APTR Peak Business

The Association of Peak Trail Riding Businesses was formed in 2013. It is a group of businesses based in and around the Peak District National Park that benefits solely or partially from motorcycle trail riding. As of August 15th 2015 there are fifty three member businesses

Following the ‘National Environment and Rural Communities Bill ‘NERC’ (Oct 2006), when ‘Roads Used as Public Paths’ were downgraded to ‘Restricted Byways’ the percentage of legal trails allowing use by motorised vehicles fell nationally from around 5% to 2%. In some areas of the country trail riding was wiped out. This resulted in better fairing areas like the Peak District, Wales, Salisbury Plain etc. becoming honey pots for motorised tourism.

Every year riders travel from all over the UK to experience the area bringing much needed revenue using hotels and guest houses, pubs and cafes, buying petrol, and repairing their machines using local motorcycle shops and mechanics. They also need guiding, training or even motorcycle hire. This substantial financial activity and employment is currently under threat.

Nationally it is estimated that there are around 10,000 trail riders riding either regularly or occasionally. The average spend to buy a bike, riding gear, get some training, run and service their machines, insure and tax them can be estimated at £5000. Those numbers run up to around £50,000,000. Obviously a great deal of tax is being generated as a result.

The Association is making every effort to get this message over to the government. So far we have been able to reach various ministers and are currently awaiting their responses.

We are always looking for other concerned businesses to join us and crucially we will be seeking to gain more support from the motorcycle industry. If the closures continue the off road motorcycle industry risk loosing a major segment of it’s business, which as trail riding tends to lead onto Enduro will damage that segment as well.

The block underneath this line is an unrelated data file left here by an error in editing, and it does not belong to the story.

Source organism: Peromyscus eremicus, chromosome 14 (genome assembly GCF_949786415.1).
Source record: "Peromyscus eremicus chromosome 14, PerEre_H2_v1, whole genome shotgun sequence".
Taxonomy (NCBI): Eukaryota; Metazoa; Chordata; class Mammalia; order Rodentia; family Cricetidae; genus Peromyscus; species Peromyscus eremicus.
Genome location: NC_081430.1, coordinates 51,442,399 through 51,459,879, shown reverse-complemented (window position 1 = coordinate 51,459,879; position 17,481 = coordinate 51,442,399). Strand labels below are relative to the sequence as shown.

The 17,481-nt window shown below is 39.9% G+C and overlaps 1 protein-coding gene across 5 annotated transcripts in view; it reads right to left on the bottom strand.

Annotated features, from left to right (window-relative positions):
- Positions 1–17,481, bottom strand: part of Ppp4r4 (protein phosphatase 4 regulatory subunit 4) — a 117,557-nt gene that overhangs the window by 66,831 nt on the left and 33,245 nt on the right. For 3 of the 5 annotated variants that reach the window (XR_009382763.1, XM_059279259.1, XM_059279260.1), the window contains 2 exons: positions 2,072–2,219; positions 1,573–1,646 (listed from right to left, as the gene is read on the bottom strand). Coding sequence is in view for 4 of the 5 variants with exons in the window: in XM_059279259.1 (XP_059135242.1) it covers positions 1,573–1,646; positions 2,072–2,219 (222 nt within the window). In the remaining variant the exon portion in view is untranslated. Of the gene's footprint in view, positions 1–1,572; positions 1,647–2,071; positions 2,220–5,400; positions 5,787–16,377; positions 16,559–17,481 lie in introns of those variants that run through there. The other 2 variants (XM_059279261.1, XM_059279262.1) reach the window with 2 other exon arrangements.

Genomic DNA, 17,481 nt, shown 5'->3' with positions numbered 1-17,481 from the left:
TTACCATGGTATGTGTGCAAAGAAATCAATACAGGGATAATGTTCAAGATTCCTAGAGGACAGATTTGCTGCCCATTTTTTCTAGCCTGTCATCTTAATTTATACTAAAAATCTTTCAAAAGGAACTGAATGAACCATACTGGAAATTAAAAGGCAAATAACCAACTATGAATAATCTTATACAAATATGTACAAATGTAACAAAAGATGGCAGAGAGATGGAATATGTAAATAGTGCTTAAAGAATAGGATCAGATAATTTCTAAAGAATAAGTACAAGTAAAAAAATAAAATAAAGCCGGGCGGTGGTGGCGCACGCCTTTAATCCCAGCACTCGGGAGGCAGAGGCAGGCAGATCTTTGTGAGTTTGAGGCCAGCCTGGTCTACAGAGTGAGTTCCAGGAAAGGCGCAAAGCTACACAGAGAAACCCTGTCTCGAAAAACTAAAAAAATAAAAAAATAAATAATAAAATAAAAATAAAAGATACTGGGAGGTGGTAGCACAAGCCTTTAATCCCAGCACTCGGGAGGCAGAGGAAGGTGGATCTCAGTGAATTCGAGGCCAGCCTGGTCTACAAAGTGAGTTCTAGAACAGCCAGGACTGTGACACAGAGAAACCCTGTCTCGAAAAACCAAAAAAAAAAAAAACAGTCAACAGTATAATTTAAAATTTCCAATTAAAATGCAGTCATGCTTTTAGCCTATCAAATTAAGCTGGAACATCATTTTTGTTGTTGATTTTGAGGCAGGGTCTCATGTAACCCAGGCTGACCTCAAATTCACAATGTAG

A Bit About Boyd

Boyd Emmerich worked as an airline captain until 2001 when he retired early to start Overlander trail tours (OTT). He wanted a healthier life style and chose the Peak District with it’s fantastic rugged green lanes teaming with wildlife and stunning natural beauty.

Right from the outset Boyd recognised the need to operate in a sensitive but professional way in order to preserve the future of trail riding and have a low impact on the environment. For example every rider has to sign a declaration to abide by OTT’s code of conduct, no noisy exhaust silencers are permitted and no riding off-piste is allowed.

In 2013 with more and more lanes being closed he set up the ‘Association of Peak Trail Riding Businesses’, (see web page), a group of local businesses that benefit directly or partially from trail riding. Currently there are fourty four member businesses.

Boyd Says:

“The route closure programme of our green lanes that appears to be underway in the Peak District is extremely worrying. At present there are only about 80 legal green lanes available in the area ranging from two hundred yards to a mile or two long. We expect several of these to be restricted by Traffic Regulation Orders in the next year. This will remove our rights to enjoy riding these carriageways that we have been enjoying for over one hundred years. It is an assault on the cultural heritage of motorcycling and an assault on our freedom.

More worrying is the damage this will have on the economy with less and less motorised tourists coming to the area. Nationally with the Peak district being one of the best remaining areas for green lanes in England, we could see major damage to the ‘off-road’ motorcycle industry as it becomes strangled by lack of opportunities for people to ride off tarmac. Trail riding is the entry level activity for other off-road sports such as Enduro or Rally Racing. Riders start on the green lanes before taking up more competitive sports. The motorcycle industry needs to wake up to this fact before they loose millions.

In my opinion this is our ‘Battle of Britain’ moment which is why we would welcome working in alliance ,( but not exclusively) with the Trail Riders Fellowship (TRF) we have formed the Association of Peak Trail Riders.”